Just short of two weeks ago, I received a phone call from my mother. When I picked up, I heard her voice tremble and right away, I knew something had gone terribly wrong. My mind jumped to the different people that could have passed away--could it be my grandmother who I was supposed to visit the following weekend? I shook, terrified, as I waited for her to tell me.
Moments later I came crashing down to the ground in tears. Arthur, a fifteen year old that I babysit, died in a horrific accident. To say this felt--and continues to feel--impossible is an understatement. I don't know any fifteen year old quite like Arthur. This is a boy who loves freely and openly, who watches black and white movies by his own volition, who waits for his dad to come home to do math homework together, no matter how easy it is. A boy who asks me about my dreams and career path, who can't stand the idea of being inside when the sun is shining. Arthur is a fifteen year old who looks up to his uncle the way other fifteen year olds look up to celebrities on TV. A teenaged boy who gets along with and lifts up his younger sisters, unashamed and proud. For as long as I've known them, I've always told Arthur's parents how special their family is, and how I dream of raising kids half as wonderful as theirs.
I still cannot wrap my head around the fact that life can be this cruel. Seeing sweet Arthur in a casket, surrounded by wonderful people who love him, sucked out every ounce of hope I had in me. How are we supposed to move forward when everything feels broken and out of our control?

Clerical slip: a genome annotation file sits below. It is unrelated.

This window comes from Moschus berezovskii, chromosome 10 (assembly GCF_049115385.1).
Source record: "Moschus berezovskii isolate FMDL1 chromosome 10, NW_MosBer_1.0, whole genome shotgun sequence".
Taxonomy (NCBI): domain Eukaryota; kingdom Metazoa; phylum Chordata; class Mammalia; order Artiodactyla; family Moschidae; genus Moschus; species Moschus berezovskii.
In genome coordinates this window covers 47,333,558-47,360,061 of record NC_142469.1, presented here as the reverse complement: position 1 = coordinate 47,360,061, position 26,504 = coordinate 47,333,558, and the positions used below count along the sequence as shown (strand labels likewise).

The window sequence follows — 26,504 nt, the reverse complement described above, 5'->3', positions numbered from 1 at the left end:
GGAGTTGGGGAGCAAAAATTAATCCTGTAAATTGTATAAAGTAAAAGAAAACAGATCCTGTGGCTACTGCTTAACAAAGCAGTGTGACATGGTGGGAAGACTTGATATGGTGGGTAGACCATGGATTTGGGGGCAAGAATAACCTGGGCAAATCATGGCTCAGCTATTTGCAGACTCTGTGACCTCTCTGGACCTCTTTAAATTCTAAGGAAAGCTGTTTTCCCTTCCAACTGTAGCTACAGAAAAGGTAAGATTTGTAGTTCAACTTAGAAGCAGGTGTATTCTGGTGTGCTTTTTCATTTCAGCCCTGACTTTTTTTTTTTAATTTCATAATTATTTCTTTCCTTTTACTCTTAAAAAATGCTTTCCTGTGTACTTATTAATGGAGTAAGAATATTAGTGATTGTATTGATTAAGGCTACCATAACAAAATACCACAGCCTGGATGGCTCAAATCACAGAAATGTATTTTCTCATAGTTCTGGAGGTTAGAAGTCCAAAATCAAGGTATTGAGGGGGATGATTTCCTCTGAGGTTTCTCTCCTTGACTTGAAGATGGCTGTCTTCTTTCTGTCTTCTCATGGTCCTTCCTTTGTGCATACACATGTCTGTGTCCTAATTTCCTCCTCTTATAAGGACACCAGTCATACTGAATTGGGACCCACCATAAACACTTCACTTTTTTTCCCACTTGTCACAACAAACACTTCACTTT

It has been fourteen days since Arthur's accident, and just five days since I came back home to Vermont. Already though, I feel my brain trying to compartmentalize it all. Our brains use their powerful armor to force us to carry on. But Arthur is really gone, and when I sit back and allow myself to let that sink in, I feel my world unravelling over and over again. There are certain hardships in life that you can't just turn into lessons and move on. So what now?
I don't believe in God, but I do have faith in nature and love. I read this post, and it resonated so deeply with me.
We're all fighting battles every day, going through the motions with thorns in our sides, and all we can do is try to allow this to make us more wholehearted. Vulnerability, no matter how painful and ugly, is the thread that connects us all. I hope that we can all recognize that suffering is relative, and everyone has, or will, feel hopeless at some point in their life. It is our duty as human beings to see the best in each other, to love and honor the flaws we all inevitably possess. The most heartbreaking moments in our lives, no matter how big or how small they may seem to anyone else, are what make us the beautiful, wholehearted people that we are.
Let's do our best to find the light within ourselves and to share the flame with others when they find themselves in the dark. For now, my flame is dimmer than usual, but every time I look up at the stars or listen to the birds sing, I feel Arthur's spirit gently inviting me into the light again.